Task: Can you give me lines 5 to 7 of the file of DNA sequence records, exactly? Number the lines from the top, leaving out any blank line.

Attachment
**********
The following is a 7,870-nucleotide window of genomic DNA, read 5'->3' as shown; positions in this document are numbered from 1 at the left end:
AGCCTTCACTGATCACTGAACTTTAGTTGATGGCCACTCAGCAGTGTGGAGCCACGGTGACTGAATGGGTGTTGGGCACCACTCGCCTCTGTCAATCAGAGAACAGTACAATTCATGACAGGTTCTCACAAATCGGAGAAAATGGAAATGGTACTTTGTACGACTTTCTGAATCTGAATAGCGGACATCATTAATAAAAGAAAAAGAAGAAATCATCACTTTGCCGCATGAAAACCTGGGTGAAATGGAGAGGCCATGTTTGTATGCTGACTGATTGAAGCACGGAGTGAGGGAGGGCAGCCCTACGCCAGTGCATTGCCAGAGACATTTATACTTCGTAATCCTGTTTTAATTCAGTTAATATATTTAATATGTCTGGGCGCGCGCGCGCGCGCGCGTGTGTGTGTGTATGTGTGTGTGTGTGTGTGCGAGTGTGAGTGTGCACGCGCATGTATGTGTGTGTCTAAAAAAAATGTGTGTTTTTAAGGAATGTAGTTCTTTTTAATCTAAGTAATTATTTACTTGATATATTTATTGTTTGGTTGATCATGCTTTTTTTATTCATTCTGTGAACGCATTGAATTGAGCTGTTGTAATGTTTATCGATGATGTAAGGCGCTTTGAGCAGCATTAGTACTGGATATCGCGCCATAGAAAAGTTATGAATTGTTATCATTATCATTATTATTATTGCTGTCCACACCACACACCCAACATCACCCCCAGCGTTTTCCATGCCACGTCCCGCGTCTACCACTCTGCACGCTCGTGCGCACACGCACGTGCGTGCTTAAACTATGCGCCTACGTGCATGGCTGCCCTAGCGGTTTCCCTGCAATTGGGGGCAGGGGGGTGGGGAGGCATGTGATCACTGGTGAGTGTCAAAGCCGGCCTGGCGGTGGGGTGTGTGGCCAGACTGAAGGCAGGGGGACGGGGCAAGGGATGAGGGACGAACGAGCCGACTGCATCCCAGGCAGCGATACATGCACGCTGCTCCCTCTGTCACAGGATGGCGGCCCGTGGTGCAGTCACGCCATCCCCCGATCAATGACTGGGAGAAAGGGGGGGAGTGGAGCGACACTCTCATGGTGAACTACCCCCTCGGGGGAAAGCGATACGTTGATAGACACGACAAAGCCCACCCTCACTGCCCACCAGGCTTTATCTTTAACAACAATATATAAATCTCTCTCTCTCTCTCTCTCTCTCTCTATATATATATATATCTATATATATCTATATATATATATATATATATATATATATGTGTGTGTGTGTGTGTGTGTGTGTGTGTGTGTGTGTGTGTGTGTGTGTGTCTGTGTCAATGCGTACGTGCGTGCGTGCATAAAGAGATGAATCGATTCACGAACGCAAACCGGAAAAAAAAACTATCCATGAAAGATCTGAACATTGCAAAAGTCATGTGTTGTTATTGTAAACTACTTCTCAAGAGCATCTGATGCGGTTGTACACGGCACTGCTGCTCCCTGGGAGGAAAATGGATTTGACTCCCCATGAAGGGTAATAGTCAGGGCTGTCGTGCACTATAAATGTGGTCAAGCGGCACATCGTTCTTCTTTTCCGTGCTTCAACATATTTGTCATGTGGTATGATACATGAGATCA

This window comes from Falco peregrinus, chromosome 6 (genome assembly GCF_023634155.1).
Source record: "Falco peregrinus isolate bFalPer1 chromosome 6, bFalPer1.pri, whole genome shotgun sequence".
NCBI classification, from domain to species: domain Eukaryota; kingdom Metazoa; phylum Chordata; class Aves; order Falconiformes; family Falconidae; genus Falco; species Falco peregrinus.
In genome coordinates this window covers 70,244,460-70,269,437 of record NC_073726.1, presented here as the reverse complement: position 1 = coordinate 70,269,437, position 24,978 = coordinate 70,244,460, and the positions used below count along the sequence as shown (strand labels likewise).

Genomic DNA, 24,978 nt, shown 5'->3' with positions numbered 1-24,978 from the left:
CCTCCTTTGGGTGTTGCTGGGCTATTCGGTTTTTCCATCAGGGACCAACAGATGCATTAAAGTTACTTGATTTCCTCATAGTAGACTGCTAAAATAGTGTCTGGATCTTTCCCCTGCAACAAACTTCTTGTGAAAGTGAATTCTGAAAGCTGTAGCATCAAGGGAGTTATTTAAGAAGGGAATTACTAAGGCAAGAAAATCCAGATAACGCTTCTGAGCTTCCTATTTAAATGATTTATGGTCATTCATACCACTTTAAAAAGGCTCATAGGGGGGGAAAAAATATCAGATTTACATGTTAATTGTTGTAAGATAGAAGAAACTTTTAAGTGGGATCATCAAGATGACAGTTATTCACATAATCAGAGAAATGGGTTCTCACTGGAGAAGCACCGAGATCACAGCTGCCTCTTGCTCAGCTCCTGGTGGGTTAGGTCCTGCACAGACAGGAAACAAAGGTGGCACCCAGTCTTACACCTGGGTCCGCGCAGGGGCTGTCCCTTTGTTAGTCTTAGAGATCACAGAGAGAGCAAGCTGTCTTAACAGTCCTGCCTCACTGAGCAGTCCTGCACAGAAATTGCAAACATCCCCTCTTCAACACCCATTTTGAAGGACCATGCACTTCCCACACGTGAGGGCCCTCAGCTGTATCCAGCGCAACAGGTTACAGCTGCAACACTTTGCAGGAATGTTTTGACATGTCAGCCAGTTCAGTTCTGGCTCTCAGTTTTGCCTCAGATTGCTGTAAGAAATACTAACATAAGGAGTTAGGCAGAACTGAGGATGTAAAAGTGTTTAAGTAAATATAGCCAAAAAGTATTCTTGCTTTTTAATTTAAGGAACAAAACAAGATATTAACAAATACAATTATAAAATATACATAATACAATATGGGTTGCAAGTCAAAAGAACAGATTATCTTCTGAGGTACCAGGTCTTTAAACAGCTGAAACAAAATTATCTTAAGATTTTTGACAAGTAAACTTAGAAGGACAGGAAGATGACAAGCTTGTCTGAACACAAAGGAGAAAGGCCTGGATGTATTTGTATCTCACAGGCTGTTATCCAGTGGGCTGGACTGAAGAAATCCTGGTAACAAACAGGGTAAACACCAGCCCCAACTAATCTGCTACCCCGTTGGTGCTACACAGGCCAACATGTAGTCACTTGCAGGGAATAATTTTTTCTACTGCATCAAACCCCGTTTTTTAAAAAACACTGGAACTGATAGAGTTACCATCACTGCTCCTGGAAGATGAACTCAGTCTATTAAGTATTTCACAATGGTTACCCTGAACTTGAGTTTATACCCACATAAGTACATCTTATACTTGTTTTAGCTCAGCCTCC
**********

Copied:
NCBI classification, from domain to species: domain Eukaryota; kingdom Metazoa; phylum Chordata; class Aves; order Falconiformes; family Falconidae; genus Falco; species Falco peregrinus.
In genome coordinates this window covers 70,244,460-70,269,437 of record NC_073726.1, presented here as the reverse complement: position 1 = coordinate 70,269,437, position 24,978 = coordinate 70,244,460, and the positions used below count along the sequence as shown (strand labels likewise).

Genomic DNA, 24,978 nt, shown 5'->3' with positions numbered 1-24,978 from the left: